Dilnaz Karbhary: Fashion and the Parsi Connection.


June 29, 2012

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M_Id_297754_Farah_KhanDilnaz Karbhary was 13 when she decided to pursue fashion as a career. “I had seen a photograph of Milind Soman, Madhu Sapre and Mehr Jesia in a newspaper and they were styled by Shahab Durazi. It made such an impression on me that I knew I’d join the fashion industry,” she recalls.

Article by Vidya Prabhu | Indian Express

Nearly 25 years later, she awaits the release of the film Shirin Farhad Ki Toh Nikal Padi — in which she has designed all the looks for lead actor Farah Khan. “It’s been just three years since I launched my own label and I’m yet to start my own store or do a fashion show. To have been able to take on such a challenging assignment is a big high in itself,” says the 38-year-old. She, however, thanks her Parsi roots and Khan’s faith in her design abilities for having bagged the project.

This is not the first time she is working with the choreographer-turned-filmmaker-turned-actor. Karbhary has also designed clothes for Khan in her TV show Entertainment Ke Liye Kuch Bhi Karega. Khan was impressed with her work and recommended Karbhary for Shirin Farhad. “Given the fact that I was designing for the character of a 42-year-old Parsi woman, and I hadn’t really lived in a Parsi colony, I had to do a fair amount of research. I did the rounds of several Parsi baugs and also ended up raiding the wardrobes of quite a few of my relatives, apart from referring to books online and poring over old Parsi magazines,” she recollects.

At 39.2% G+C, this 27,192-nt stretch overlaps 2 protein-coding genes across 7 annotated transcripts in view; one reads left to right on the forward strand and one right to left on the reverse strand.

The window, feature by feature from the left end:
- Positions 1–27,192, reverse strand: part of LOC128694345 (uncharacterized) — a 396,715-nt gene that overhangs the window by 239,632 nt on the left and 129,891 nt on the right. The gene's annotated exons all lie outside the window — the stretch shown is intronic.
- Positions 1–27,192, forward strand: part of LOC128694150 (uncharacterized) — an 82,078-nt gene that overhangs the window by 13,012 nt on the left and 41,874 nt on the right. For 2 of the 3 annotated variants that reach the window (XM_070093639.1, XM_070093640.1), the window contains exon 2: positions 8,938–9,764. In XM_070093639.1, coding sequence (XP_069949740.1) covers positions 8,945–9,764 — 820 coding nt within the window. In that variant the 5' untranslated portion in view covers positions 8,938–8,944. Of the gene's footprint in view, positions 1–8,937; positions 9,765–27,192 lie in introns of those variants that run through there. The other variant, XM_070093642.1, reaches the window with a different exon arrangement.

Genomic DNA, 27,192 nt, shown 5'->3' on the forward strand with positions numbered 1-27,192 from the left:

Then followed a period of sketching, scouting for the right fabric, trials and fittings, after which the look for Shirin — Khan’s character — was born. “I have worked with fabrics such as lycra, silk and georgette. Also, I have done gara embroidery on knits, which is quite popular among Parsis. For instance, there’s a three-fourth sleeve cardigan with gara work that is paired with a matching blouse and a slightly flared skirt,” she says.

What sets Karbhary apart from the current crop of designers is her lack of a fashion degree. “After graduating from St. Xaviers College in History, I had secured admission in Fashion Institute of Technology, New York, but my father fell ill that year and I couldn’t it take up. I stayed on in India and worked my way up,” says the designer, who first applied to Tarun Tahiliani for the post of a design assistant. But Tahiliani asked her to join the staff at his sister Tina’s store, Ensemble. “I took up the job of a sales assistant. However, after I helped Tarun with a show, he agreed to take me in his team,” she says, adding that she ended up learning on the job. By 2009, Karbhary had risen to the position of head of couture and women’s wear at Tahiliani’s design studio. She quit the job that year to start her own label.

“Whatever I am today, I owe it to Tarun Tahiliani. I am nowhere close to mastering the drape the way he has, but I am proud of my zardozi and gara work. Working mainly with lace, silk, chiffon and georgette, I’ve made customised evening wear my forte. I am also looking at designing for films more often,” she says.